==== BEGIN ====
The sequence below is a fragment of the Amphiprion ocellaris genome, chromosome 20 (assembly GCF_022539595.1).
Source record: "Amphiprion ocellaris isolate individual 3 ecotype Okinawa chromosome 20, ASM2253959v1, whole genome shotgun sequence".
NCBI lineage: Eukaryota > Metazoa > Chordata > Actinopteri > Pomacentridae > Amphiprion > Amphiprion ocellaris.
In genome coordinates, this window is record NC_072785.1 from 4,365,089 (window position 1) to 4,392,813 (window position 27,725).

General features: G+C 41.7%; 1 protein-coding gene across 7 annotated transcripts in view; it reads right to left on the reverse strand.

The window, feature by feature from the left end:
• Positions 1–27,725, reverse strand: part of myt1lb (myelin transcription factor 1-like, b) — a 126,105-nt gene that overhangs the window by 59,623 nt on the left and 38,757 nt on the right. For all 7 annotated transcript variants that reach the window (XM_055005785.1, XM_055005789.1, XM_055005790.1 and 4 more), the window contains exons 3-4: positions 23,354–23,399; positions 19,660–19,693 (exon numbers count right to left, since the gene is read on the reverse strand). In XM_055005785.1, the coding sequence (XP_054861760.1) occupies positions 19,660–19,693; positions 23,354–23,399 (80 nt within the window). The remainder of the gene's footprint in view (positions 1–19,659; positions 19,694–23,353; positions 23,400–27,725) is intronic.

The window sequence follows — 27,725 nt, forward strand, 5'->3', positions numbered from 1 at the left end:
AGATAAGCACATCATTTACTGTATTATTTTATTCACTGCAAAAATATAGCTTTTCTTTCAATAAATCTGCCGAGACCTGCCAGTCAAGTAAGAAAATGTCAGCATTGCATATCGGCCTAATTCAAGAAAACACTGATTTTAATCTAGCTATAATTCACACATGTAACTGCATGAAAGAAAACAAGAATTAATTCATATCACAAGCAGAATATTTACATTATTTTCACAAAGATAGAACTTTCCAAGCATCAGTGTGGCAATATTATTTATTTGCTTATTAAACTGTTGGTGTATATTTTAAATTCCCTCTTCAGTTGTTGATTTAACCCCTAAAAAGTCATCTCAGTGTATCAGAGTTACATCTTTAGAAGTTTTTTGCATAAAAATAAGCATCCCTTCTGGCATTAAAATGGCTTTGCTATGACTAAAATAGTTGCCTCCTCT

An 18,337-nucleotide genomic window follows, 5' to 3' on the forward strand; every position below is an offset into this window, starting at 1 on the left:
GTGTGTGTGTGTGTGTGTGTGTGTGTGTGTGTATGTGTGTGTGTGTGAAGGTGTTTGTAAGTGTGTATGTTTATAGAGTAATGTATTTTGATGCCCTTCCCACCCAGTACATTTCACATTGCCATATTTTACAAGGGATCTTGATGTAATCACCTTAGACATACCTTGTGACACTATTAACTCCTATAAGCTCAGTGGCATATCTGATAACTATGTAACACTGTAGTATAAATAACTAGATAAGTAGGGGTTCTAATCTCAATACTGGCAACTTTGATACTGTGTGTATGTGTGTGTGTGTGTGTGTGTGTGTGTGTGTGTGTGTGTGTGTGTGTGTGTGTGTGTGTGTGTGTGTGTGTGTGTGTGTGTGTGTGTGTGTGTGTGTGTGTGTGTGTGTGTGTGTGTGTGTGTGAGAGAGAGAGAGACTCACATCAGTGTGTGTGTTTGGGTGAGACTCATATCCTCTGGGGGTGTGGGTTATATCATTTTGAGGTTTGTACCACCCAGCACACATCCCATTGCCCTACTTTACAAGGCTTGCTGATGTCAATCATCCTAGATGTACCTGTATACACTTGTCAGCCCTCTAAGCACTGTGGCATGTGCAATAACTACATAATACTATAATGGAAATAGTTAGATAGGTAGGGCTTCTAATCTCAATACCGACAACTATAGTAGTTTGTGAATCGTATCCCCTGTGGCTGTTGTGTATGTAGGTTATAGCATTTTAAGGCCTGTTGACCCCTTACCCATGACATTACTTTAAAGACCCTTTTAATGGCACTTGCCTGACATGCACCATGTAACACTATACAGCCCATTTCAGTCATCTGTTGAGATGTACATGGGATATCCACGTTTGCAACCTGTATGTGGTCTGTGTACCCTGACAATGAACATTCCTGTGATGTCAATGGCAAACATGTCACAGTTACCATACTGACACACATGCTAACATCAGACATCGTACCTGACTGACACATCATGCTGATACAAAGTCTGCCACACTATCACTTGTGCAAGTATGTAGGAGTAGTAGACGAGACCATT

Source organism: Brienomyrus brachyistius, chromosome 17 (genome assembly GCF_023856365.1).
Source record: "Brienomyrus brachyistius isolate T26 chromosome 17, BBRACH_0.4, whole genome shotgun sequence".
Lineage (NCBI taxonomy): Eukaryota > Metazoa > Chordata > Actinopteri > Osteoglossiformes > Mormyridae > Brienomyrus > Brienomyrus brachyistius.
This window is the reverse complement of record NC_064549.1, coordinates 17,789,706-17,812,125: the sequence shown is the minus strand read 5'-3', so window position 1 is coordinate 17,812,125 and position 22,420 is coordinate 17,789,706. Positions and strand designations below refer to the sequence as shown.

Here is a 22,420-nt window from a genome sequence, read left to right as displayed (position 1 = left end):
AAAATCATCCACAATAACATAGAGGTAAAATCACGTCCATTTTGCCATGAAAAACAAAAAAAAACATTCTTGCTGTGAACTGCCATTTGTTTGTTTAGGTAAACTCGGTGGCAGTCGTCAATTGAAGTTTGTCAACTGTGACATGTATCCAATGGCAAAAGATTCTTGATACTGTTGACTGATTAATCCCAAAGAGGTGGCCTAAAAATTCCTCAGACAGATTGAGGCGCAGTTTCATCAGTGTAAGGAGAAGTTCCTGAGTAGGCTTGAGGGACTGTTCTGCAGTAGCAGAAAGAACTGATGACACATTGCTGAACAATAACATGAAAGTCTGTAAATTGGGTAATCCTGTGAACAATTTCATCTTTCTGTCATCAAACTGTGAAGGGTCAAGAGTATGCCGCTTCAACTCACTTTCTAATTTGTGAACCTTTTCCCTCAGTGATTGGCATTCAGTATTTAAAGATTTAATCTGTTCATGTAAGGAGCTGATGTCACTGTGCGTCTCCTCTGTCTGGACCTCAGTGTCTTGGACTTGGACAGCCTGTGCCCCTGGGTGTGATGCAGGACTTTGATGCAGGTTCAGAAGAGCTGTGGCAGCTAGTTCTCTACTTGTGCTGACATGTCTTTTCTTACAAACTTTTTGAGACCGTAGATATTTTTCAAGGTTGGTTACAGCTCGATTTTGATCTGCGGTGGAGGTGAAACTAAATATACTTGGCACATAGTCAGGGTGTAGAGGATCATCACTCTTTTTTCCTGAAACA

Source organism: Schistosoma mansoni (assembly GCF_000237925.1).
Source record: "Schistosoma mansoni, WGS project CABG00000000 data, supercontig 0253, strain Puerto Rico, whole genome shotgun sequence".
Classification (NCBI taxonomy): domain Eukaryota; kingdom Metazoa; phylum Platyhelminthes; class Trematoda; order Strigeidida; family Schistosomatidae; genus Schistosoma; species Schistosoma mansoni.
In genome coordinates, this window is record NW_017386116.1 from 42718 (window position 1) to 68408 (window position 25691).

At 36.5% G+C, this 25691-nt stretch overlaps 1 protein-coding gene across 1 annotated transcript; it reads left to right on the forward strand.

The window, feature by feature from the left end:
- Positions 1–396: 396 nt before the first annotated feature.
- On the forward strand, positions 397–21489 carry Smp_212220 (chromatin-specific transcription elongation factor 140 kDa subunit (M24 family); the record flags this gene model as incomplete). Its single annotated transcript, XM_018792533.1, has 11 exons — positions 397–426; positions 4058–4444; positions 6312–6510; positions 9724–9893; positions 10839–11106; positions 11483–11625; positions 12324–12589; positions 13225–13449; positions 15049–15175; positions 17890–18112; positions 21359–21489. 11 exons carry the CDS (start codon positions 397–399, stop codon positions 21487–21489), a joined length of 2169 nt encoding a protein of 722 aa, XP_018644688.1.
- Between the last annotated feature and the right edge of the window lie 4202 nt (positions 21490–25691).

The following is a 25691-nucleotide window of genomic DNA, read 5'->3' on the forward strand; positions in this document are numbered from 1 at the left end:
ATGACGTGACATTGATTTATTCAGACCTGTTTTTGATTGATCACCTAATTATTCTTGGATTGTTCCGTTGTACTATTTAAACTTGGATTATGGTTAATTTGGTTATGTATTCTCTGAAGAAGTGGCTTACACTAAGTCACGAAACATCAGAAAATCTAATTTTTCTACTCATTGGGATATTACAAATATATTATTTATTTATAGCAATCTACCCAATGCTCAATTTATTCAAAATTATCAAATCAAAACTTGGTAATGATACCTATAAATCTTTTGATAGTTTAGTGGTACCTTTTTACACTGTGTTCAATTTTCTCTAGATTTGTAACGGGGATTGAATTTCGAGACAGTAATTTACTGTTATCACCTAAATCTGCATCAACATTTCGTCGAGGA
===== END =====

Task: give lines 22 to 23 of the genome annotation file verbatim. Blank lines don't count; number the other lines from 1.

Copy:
At 36.5% G+C, this 25691-nt stretch overlaps 1 protein-coding gene across 1 annotated transcript; it reads left to right on the forward strand.

The window, feature by feature from the left end: